Tag Archives: Jews

Not good news?

Paul, preacher of a wonderful gospel, is left with an agonising problem. Romans 9 opens with pain – we read Romans 9:1-5). A Jew (more observant than most – look at 2 Corinthians 11 etc) and one-time persecutor of Christians, he has been chosen as the apostle to the gentiles. His career has met with success (by grace), and a large number of churches look to him as founder. Corinth, in Galatia, Philippi, and others.

The problem? He knows, only too well, that the faith of these non-Jews, “outsiders”, has been won against the opposition of some Jews, who would have stopped them if they could. He knows that he is seen as a traitor, and there are numbers of people who would gladly kill him as a religious duty. He knows that Judaism doesn’t want to know about Jesus; there are exceptions, thank God, but the majority won’t listen.

In one sense it’s not a problem. The Christian church has made the decision – Acts 15, the Council of Jerusalem, – gentiles who become Christian believers do not have to become Jews, only to keep the Christian faith and avoid some things particularly offensive to Jews. History will show that the offspring will overtake the parent, spreading further and becoming far larger. But for Paul, there remains the pain of seeing people he knows, and others he understands so well from his former life, refusing to accept what God has done and is doing.

Are we past the issue? Many of us – perhaps all of us? – know the difficulty of friends and close family, about whose faith we have no confidence. We can’t always be sure: faith is not about words, but attitudes (and I suspect the faith of a depressive or someone with little confidence is less obvious than that of the opposite personality type – but even then it needs action, reality).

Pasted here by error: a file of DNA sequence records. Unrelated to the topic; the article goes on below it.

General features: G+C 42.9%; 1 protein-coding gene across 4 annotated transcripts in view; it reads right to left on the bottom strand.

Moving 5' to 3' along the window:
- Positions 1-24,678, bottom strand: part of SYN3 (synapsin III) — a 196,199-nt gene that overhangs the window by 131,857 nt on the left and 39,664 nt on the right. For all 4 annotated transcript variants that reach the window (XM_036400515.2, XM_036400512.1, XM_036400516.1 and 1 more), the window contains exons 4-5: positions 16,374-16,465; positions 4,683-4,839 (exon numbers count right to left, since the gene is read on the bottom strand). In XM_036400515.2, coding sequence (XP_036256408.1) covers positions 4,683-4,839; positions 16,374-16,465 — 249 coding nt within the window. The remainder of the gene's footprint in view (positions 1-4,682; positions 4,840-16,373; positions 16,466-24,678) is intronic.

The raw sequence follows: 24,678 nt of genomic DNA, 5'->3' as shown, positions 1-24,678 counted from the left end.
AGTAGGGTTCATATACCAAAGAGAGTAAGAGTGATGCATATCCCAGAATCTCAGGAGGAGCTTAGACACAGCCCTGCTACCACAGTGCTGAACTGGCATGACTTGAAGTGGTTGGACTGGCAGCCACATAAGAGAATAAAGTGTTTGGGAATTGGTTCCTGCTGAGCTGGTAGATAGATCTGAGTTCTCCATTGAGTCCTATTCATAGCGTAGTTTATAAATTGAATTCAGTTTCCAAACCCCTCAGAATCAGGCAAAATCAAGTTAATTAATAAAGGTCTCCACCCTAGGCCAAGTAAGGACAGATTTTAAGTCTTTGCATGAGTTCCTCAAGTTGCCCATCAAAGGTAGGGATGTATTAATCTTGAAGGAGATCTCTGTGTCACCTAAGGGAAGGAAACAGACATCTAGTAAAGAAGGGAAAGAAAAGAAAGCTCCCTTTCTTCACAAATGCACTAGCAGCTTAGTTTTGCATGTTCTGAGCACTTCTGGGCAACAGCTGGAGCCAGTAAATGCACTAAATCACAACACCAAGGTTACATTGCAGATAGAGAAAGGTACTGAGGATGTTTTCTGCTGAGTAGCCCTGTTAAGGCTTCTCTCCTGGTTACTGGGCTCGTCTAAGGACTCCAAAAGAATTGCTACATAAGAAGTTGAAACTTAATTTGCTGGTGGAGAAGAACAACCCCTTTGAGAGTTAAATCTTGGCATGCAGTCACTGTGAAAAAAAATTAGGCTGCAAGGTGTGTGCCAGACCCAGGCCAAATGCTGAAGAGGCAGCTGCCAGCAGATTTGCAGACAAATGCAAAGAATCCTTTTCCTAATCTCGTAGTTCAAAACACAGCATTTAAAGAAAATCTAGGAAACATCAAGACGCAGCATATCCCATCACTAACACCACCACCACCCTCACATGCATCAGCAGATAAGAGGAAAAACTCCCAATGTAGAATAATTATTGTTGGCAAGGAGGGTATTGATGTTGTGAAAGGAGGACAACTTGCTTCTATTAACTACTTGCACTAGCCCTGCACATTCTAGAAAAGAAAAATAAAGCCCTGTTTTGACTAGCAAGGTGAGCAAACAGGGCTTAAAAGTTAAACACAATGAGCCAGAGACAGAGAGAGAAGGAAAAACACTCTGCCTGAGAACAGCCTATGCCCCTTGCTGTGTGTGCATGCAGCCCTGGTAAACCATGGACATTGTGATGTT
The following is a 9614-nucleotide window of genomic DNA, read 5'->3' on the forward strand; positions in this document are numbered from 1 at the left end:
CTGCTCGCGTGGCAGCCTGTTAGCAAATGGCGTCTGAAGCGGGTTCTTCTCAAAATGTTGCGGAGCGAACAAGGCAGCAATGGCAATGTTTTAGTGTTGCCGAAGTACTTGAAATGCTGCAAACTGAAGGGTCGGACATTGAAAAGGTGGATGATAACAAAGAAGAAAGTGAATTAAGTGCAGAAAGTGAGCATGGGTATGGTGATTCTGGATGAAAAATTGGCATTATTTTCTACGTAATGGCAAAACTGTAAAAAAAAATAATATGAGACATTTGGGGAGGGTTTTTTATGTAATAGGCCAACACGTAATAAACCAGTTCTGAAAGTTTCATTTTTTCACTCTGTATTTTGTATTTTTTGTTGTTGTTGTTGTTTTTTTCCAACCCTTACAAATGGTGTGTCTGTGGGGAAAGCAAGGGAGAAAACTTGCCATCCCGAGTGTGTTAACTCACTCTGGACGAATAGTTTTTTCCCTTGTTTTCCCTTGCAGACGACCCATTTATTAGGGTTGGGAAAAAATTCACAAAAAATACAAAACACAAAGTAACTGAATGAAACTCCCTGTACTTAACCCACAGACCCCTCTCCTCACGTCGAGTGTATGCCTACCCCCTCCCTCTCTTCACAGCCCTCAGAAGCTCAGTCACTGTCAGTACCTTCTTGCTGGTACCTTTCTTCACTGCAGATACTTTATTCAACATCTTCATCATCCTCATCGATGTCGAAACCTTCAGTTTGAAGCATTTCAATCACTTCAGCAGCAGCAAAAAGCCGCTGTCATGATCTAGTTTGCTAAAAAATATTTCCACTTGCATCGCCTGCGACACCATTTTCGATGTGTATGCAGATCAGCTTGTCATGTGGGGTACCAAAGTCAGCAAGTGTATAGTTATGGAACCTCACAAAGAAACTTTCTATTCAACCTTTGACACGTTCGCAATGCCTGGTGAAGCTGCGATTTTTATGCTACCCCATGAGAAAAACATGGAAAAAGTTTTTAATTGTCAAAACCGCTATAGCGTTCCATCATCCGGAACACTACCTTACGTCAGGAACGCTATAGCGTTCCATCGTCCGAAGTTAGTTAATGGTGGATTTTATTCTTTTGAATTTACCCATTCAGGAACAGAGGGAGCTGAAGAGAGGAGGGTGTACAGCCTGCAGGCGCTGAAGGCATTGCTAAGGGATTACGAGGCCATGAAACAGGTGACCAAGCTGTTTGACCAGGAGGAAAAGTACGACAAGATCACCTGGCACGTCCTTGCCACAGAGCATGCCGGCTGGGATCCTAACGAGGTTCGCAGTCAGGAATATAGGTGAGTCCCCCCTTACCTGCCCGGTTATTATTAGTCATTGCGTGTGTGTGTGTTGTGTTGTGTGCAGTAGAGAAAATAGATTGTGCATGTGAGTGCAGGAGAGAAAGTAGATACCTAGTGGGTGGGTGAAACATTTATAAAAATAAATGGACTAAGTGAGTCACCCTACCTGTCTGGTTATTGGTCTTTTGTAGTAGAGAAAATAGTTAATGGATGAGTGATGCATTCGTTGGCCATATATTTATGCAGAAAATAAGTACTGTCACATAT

How do you cope with the fact that parents or children may live, by choice, outside Christian faith and hope? I hope you pray for them – for it is a serious matter. To live without faith is to live in danger of the judgement of God, to live without the assurance of heaven. And so we pray, and take what opportunities we can to encourage faith, to explain, to take them to places where they might hear the gospel in ways that would strike a chord. We listen, to hear what they think and feel, to check for ways in, for books or films or experiences that might help.

We may be seen as traitors, “letting the side down”. We may even find religious people trying to prevent people coming to living faith. You know the sort of phrase that begins “We don’t do that here” . . We will certainly find people who will lie and cheat, to prevent the message about Jesus being taken seriously (by themselves or others). But in the end, we have to wait for God. Knowing that we don’t understand more than a tiny part of his purposes. Knowing that, while he can work in amazing ways to turn people right around, he so values their free response that he will not force, nor let us do so. No nagging, no blackmail. We have to use the methods of Christ, and offer love, knowing it may be refused.